The work of Dr. Scott Nelson is crushing. It’s crushing in the numbers of people he’s treating in Haiti since the Western Hemisphere’s poorest country was leveled by a magnitude-7 earthquake on Jan. 12.
The wounds he’s seeing are crushing in nature, the horrific result of humans caught in flimsy construction when the quake hit.
And the scope of the tragedy is taking its own crushing, psychic toll on those who have gone to the island nation to help repair the torn and mashed bodies of men, women and children.
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Scott Nelson, the son of Peter and Suzanne Nelson, moved to San Luis Obispo in 1970 when he was a week old. In retrospect, it’s safe to say he had medical missionary blood running through his veins: His grandfather, Dr. Olavi Rouhe, served for more than 25 years at a mission in what was then the Belgian Congo. Nelson has said that after having visited his grandfather’s African hospital, church and compound when he was 8, he decided to go into medicine.
That decision, as well as an international outlook, was probably reinforced when he joined his father, a San Luis Obispo dentist, on travels to 25 countries around the world where Peter would work at dental clinics.
Nelson, 39, is a devoted Christian who has followed a family tradition in attending the Seventh-day Adventist Loma Linda University in Southern California. Indeed, his great-grandfather was the president of the university at one time. Nelson graduated from Loma Linda in 1996 in orthopedic surgery with an emphasis on children. He thrives in what he does, says his father, and that enthusiasm has led him to be one of the top surgeons in his field.
As it turns out, Nelson’s Christian ethic and professional skills dovetailed nicely with a nonprofit organization called CURE International. It’s a nondenominational organization that specializes in childhood bone deformities in developing countries.
So he joined forces with CURE and packed up wife Marni and sons Chad and Alex five years ago and headed to Santo Domingo, Dominican Republic, for a five-year medical and faith-based mission.
The work is a challenge on every level. The pay, for example, is $20,000 a year and requires that he return stateside to practice one week every three months at Riverside County Hospital to help make ends meet.
And there’s physical menace attached to his Dominican practice: Each of the 22 times he’s traveled to Haiti to perform surgery on that island nation’s club-footed children, he’s had to be on the lookout for kidnappers who have been known to return at least one abductee without an arm because he could only raise half his ransom.
But Scott Nelson loves what he does and whom he does it for. He takes deep satisfaction in being able to mend a child’s orthopedic deformity, which, really, is somewhat of a miracle that can make all the difference in how that child can make his or her way in life. It’s that fulfillment that his father says led him to say at one time: “The best payment I ever got was two mangoes and a hug.”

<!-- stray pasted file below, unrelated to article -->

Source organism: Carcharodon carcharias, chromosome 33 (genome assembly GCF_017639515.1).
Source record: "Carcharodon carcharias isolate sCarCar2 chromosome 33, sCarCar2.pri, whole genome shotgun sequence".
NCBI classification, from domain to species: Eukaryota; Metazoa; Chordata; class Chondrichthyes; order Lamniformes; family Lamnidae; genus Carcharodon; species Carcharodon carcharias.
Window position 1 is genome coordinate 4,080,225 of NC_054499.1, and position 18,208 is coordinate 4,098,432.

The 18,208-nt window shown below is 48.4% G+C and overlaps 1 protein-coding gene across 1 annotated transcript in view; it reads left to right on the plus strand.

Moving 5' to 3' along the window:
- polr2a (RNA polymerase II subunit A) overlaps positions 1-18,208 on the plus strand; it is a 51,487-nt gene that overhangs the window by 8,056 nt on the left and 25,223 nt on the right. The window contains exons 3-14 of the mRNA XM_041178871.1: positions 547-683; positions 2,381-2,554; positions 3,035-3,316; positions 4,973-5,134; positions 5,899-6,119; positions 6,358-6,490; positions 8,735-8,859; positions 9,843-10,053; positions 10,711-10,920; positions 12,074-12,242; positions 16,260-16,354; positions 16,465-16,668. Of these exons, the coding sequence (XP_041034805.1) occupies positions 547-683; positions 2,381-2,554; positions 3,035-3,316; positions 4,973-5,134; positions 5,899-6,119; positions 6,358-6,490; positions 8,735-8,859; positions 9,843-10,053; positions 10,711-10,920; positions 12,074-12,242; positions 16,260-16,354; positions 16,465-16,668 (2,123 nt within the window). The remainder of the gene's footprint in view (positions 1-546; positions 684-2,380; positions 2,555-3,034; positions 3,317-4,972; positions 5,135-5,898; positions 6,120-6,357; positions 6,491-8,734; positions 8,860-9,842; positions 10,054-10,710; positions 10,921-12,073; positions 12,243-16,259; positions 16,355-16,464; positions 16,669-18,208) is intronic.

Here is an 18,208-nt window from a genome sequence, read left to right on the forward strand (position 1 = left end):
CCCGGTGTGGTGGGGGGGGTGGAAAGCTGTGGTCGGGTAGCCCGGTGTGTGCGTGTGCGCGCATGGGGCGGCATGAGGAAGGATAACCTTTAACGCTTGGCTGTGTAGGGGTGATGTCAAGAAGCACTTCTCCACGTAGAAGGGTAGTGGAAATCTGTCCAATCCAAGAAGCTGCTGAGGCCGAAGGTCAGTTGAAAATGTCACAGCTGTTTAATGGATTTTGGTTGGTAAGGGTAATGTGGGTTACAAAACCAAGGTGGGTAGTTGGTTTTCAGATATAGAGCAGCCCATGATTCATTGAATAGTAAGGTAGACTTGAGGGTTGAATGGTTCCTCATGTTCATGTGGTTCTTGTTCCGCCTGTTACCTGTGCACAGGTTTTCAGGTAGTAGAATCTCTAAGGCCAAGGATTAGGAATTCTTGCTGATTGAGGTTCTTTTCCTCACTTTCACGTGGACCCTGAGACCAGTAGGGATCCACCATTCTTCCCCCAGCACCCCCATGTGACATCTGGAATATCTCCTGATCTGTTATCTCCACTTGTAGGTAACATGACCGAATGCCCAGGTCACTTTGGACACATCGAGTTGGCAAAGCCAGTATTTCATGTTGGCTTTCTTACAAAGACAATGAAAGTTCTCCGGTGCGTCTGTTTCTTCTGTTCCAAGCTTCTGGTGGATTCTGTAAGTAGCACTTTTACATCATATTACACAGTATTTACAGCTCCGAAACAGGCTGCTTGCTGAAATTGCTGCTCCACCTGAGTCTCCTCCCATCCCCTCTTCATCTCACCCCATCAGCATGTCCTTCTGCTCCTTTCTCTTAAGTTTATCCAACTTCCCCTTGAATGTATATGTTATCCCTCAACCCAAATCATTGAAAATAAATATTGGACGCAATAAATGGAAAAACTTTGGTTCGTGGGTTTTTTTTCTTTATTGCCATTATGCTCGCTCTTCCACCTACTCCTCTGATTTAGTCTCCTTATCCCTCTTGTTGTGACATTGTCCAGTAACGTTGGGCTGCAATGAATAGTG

When word came that parts of Haiti had been devastated on the other end of Hispaniola from Santo Domingo, Nelson quickly put together a team and chartered a plane for the 160-mile flight to Port-au-Prince.
As we now know, confusion, uncertainty and disorder was already reigning at the Port-au-Prince airport. Who was allowed to land was as much of a panicked mystery as to who was allowed to take off.
After circling for an hour, Nelson, according to the plane’s pilot, “sweet-talked” ground control into letting the plane land for three minutes.
“I got him on the ground,” the pilot later related, “but I don’t know what happened to him.” What happened was Scott Nelson and team immediately went to work.
Peter Nelson has been in sporadic touch with his son; last week, Scott Nelson told his father in a phone call: “ ‘Dad, I get about two to three hours of sleep a night. I’ve had about 90 surgeries so far (as of Jan. 19), with another 20 patients lined up and another 100 left outside. I can’t go outside because they’ll mob me (for help).’ ”
“Are you doing lots of plates and rods?” the senior Nelson asked his son.
“ ‘No, because of the crush wounds, it’s not reconstructive surgery. I’ve literally been cleaning maggots out of wounds. There’s terrible infection and gangrene. Once we get them healing up, then I can go back and do the reconstructive work.’ ”
When Peter Nelson asked his son how he was holding up, he replied:
“ ‘I’m doing good right now, but two days ago I thought I was falling apart. But I’m doing better.’ ”
He told his father that the trauma surgeons who had come to Haiti to help him “ ‘just fell apart and started crying; they couldn’t do it anymore. They’ve left now; couldn’t take it. The psychological coping of the situation was overwhelming to them.’
“I know they’ve got a lot of physicians on the ground working, but they’re all going to leave in two weeks because of their practices,” Peter Nelson said. “There’s going to be a need for a lot of long-term care, and he’s committed himself to being there for the next six months. He’s going to need long-term support.”
Want to help? Go online to lluinhaiti.blogspot.com.
“Thoughts and prayers in his behalf are just as important as money,” Peter Nelson said. “He’s our front man, but we’re all part of the team.”